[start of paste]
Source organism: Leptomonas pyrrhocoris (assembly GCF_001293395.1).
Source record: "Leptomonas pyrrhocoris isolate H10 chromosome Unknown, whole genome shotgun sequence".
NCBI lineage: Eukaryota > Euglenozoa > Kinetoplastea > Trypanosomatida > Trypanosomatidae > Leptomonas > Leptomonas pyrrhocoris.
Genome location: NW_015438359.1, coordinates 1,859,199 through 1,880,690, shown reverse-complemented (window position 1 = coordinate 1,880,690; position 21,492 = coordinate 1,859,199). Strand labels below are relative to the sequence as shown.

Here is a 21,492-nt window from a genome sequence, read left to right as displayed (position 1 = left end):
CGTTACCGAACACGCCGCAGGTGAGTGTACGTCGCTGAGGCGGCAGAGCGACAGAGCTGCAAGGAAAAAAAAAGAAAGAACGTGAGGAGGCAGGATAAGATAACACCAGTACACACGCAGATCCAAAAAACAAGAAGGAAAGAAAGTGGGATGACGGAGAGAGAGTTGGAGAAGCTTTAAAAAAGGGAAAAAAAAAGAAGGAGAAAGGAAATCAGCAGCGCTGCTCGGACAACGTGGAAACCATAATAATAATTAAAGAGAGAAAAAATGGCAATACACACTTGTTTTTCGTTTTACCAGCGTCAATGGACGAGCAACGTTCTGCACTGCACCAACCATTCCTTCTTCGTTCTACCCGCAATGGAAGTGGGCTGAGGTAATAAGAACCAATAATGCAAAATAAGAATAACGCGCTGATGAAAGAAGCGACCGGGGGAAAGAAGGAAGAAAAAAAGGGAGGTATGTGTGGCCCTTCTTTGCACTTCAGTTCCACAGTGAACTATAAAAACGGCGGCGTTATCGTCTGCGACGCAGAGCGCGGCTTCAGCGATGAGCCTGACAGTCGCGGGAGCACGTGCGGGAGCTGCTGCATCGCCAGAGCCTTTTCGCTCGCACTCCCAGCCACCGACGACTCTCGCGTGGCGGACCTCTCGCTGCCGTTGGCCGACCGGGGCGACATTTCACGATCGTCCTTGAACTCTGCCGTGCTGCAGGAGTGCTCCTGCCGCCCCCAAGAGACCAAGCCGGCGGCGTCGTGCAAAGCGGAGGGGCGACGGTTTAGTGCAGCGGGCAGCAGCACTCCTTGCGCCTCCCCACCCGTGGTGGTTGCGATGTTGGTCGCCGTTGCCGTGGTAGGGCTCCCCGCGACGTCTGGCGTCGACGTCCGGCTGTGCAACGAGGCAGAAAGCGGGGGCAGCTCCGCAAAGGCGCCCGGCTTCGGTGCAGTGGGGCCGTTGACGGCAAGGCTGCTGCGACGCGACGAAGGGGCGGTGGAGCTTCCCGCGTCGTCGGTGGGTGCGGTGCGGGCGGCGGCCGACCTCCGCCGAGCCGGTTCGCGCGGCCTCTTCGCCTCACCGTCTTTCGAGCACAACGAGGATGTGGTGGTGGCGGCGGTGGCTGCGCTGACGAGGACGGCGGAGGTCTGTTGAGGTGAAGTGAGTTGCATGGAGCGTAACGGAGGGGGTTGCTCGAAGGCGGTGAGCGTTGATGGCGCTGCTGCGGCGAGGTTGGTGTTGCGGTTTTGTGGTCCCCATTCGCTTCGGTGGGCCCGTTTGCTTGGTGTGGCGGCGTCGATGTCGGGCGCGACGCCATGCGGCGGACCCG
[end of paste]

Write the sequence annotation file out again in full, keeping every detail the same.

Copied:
Source organism: Leptomonas pyrrhocoris (assembly GCF_001293395.1).
Source record: "Leptomonas pyrrhocoris isolate H10 chromosome Unknown, whole genome shotgun sequence".
NCBI lineage: Eukaryota > Euglenozoa > Kinetoplastea > Trypanosomatida > Trypanosomatidae > Leptomonas > Leptomonas pyrrhocoris.
Genome location: NW_015438359.1, coordinates 1,859,199 through 1,880,690, shown reverse-complemented (window position 1 = coordinate 1,880,690; position 21,492 = coordinate 1,859,199). Strand labels below are relative to the sequence as shown.

Here is a 21,492-nt window from a genome sequence, read left to right as displayed (position 1 = left end):
CGTTACCGAACACGCCGCAGGTGAGTGTACGTCGCTGAGGCGGCAGAGCGACAGAGCTGCAAGGAAAAAAAAAGAAAGAACGTGAGGAGGCAGGATAAGATAACACCAGTACACACGCAGATCCAAAAAACAAGAAGGAAAGAAAGTGGGATGACGGAGAGAGAGTTGGAGAAGCTTTAAAAAAGGGAAAAAAAAAGAAGGAGAAAGGAAATCAGCAGCGCTGCTCGGACAACGTGGAAACCATAATAATAATTAAAGAGAGAAAAAATGGCAATACACACTTGTTTTTCGTTTTACCAGCGTCAATGGACGAGCAACGTTCTGCACTGCACCAACCATTCCTTCTTCGTTCTACCCGCAATGGAAGTGGGCTGAGGTAATAAGAACCAATAATGCAAAATAAGAATAACGCGCTGATGAAAGAAGCGACCGGGGGAAAGAAGGAAGAAAAAAAGGGAGGTATGTGTGGCCCTTCTTTGCACTTCAGTTCCACAGTGAACTATAAAAACGGCGGCGTTATCGTCTGCGACGCAGAGCGCGGCTTCAGCGATGAGCCTGACAGTCGCGGGAGCACGTGCGGGAGCTGCTGCATCGCCAGAGCCTTTTCGCTCGCACTCCCAGCCACCGACGACTCTCGCGTGGCGGACCTCTCGCTGCCGTTGGCCGACCGGGGCGACATTTCACGATCGTCCTTGAACTCTGCCGTGCTGCAGGAGTGCTCCTGCCGCCCCCAAGAGACCAAGCCGGCGGCGTCGTGCAAAGCGGAGGGGCGACGGTTTAGTGCAGCGGGCAGCAGCACTCCTTGCGCCTCCCCACCCGTGGTGGTTGCGATGTTGGTCGCCGTTGCCGTGGTAGGGCTCCCCGCGACGTCTGGCGTCGACGTCCGGCTGTGCAACGAGGCAGAAAGCGGGGGCAGCTCCGCAAAGGCGCCCGGCTTCGGTGCAGTGGGGCCGTTGACGGCAAGGCTGCTGCGACGCGACGAAGGGGCGGTGGAGCTTCCCGCGTCGTCGGTGGGTGCGGTGCGGGCGGCGGCCGACCTCCGCCGAGCCGGTTCGCGCGGCCTCTTCGCCTCACCGTCTTTCGAGCACAACGAGGATGTGGTGGTGGCGGCGGTGGCTGCGCTGACGAGGACGGCGGAGGTCTGTTGAGGTGAAGTGAGTTGCATGGAGCGTAACGGAGGGGGTTGCTCGAAGGCGGTGAGCGTTGATGGCGCTGCTGCGGCGAGGTTGGTGTTGCGGTTTTGTGGTCCCCATTCGCTTCGGTGGGCCCGTTTGCTTGGTGTGGCGGCGTCGATGTCGGGCGCGACGCCATGCGGCGGACCCG